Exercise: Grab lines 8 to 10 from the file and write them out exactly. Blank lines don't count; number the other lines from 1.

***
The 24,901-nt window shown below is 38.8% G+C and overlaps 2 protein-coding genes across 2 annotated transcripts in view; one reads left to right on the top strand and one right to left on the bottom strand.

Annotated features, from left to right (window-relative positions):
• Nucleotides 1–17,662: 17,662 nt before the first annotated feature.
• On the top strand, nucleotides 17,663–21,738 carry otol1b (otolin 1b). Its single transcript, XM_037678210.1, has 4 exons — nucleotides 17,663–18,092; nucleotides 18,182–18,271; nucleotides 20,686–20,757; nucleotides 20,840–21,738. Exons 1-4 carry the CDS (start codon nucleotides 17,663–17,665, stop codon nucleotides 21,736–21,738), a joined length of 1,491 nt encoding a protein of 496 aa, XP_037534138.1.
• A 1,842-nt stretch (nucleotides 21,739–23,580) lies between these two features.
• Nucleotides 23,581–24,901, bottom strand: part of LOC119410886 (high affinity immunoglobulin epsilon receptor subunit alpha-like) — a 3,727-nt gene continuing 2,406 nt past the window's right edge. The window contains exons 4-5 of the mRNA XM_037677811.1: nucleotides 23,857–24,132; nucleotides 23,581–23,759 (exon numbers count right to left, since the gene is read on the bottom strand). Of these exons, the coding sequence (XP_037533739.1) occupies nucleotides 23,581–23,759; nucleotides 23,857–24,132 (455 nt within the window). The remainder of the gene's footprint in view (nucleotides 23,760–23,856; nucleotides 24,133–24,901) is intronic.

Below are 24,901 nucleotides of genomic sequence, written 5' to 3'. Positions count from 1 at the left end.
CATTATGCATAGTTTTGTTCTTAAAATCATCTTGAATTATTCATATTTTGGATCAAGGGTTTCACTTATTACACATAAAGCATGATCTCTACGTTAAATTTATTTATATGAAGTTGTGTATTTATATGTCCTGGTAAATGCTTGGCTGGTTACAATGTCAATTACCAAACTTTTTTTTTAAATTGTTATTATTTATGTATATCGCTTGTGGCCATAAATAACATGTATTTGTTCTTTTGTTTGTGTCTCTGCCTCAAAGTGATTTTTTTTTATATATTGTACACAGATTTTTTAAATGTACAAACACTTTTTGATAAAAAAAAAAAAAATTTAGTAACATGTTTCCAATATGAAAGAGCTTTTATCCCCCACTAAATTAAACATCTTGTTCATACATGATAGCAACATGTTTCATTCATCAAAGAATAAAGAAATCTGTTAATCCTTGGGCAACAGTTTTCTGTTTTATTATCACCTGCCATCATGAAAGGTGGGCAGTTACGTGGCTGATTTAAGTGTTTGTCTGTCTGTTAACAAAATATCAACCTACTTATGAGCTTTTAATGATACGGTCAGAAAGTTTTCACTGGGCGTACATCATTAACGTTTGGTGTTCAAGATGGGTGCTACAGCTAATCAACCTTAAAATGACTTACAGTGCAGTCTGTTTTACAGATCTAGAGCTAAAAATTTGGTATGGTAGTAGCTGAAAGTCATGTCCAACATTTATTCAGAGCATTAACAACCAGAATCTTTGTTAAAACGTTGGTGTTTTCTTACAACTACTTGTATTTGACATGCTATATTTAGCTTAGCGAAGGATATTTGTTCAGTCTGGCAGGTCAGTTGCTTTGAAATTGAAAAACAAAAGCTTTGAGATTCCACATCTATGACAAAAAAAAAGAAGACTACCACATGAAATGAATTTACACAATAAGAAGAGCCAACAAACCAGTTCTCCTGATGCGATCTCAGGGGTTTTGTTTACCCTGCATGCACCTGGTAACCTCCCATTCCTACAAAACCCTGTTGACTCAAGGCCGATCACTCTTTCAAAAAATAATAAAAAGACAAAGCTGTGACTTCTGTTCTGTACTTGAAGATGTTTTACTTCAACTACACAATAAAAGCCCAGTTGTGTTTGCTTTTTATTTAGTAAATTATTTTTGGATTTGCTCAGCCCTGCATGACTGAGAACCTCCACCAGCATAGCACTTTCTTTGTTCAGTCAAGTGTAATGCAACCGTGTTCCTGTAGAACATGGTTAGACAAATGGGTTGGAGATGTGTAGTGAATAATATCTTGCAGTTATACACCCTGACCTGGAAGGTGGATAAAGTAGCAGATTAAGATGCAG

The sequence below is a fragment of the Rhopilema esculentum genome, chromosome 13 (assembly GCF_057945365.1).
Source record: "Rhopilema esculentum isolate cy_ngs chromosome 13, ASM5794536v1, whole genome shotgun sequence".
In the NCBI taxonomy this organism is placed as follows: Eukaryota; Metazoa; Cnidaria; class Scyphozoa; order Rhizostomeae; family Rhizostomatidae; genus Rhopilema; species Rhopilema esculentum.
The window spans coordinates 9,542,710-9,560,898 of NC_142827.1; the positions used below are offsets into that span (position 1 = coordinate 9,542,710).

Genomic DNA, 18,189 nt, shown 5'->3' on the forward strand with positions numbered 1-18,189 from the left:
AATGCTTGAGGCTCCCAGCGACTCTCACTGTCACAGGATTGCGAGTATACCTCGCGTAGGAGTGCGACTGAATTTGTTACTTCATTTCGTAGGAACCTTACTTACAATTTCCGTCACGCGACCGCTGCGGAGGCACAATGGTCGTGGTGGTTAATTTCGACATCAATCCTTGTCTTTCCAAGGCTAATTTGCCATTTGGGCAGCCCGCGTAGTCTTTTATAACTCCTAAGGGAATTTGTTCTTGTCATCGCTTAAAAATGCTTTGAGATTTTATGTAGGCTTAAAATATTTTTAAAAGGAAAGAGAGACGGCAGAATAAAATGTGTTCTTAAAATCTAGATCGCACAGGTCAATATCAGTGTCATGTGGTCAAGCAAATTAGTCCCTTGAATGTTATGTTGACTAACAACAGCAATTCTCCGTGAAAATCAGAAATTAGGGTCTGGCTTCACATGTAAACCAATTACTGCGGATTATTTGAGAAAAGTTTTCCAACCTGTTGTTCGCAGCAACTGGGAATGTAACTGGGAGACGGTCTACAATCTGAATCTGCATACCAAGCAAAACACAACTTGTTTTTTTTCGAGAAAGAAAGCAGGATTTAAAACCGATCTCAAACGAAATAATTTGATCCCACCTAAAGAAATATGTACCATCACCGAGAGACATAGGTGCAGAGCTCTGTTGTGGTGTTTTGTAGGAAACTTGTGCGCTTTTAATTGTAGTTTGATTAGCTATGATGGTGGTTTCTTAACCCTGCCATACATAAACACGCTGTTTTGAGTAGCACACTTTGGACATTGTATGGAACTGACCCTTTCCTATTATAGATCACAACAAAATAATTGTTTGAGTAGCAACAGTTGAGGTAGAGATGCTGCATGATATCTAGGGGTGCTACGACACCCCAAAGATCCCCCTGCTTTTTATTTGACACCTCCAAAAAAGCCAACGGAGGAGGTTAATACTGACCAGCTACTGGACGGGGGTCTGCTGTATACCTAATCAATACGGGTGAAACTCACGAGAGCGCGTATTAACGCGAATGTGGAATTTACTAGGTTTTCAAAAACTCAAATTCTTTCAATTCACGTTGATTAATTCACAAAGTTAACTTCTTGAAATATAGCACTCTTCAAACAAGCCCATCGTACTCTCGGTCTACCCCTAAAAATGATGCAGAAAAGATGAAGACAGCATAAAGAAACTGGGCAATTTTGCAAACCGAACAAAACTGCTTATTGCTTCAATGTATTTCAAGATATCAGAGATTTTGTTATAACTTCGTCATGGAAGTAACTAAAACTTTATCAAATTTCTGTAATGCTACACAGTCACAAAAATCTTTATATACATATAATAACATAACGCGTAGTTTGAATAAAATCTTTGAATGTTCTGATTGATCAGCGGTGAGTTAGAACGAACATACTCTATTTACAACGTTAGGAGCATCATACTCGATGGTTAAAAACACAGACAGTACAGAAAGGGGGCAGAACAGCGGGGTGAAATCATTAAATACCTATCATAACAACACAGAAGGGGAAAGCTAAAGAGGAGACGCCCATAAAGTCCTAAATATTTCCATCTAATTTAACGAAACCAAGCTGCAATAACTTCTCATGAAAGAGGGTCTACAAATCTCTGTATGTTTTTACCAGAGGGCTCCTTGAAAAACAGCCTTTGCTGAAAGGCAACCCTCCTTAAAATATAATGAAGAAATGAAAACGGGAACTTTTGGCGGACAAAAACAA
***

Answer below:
CATTATGCATAGTTTTGTTCTTAAAATCATCTTGAATTATTCATATTTTGGATCAAGGGTTTCACTTATTACACATAAAGCATGATCTCTACGTTAAATTTATTTATATGAAGTTGTGTATTTATATGTCCTGGTAAATGCTTGGCTGGTTACAATGTCAATTACCAAACTTTTTTTTTAAATTGTTATTATTTATGTATATCGCTTGTGGCCATAAATAACATGTATTTGTTCTTTTGTTTGTGTCTCTGCCTCAAAGTGATTTTTTTTTATATATTGTACACAGATTTTTTAAATGTACAAACACTTTTTGATAAAAAAAAAAAAAATTTAGTAACATGTTTCCAATATGAAAGAGCTTTTATCCCCCACTAAATTAAACATCTTGTTCATACATGATAGCAACATGTTTCATTCATCAAAGAATAAAGAAATCTGTTAATCCTTGGGCAACAGTTTTCTGTTTTATTATCACCTGCCATCATGAAAGGTGGGCAGTTACGTGGCTGATTTAAGTGTTTGTCTGTCTGTTAACAAAATATCAACCTACTTATGAGCTTTTAATGATACGGTCAGAAAGTTTTCACTGGGCGTACATCATTAACGTTTGGTGTTCAAGATGGGTGCTACAGCTAATCAACCTTAAAATGACTTACAGTGCAGTCTGTTTTACAGATCTAGAGCTAAAAATTTGGTATGGTAGTAGCTGAAAGTCATGTCCAACATTTATTCAGAGCATTAACAACCAGAATCTTTGTTAAAACGTTGGTGTTTTCTTACAACTACTTGTATTTGACATGCTATATTTAGCTTAGCGAAGGATATTTGTTCAGTCTGGCAGGTCAGTTGCTTTGAAATTGAAAAACAAAAGCTTTGAGATTCCACATCTATGACAAAAAAAAAGAAGACTACCACATGAAATGAATTTACACAATAAGAAGAGCCAACAAACCAGTTCTCCTGATGCGATCTCAGGGGTTTTGTTTACCCTGCATGCACCTGGTAACCTCCCATTCCTACAAAACCCTGTTGACTCAAGGCCGATCACTCTTTCAAAAAATAATAAAAAGACAAAGCTGTGACTTCTGTTCTGTACTTGAAGATGTTTTACTTCAACTACACAATAAAAGCCCAGTTGTGTTTGCTTTTTATTTAGTAAATTATTTTTGGATTTGCTCAGCCCTGCATGACTGAGAACCTCCACCAGCATAGCACTTTCTTTGTTCAGTCAAGTGTAATGCAACCGTGTTCCTGTAGAACATGGTTAGACAAATGGGTTGGAGATGTGTAGTGAATAATATCTTGCAGTTATACACCCTGACCTGGAAGGTGGATAAAGTAGCAGATTAAGATGCAG

The sequence below is a fragment of the Rhopilema esculentum genome, chromosome 13 (assembly GCF_057945365.1).
Source record: "Rhopilema esculentum isolate cy_ngs chromosome 13, ASM5794536v1, whole genome shotgun sequence".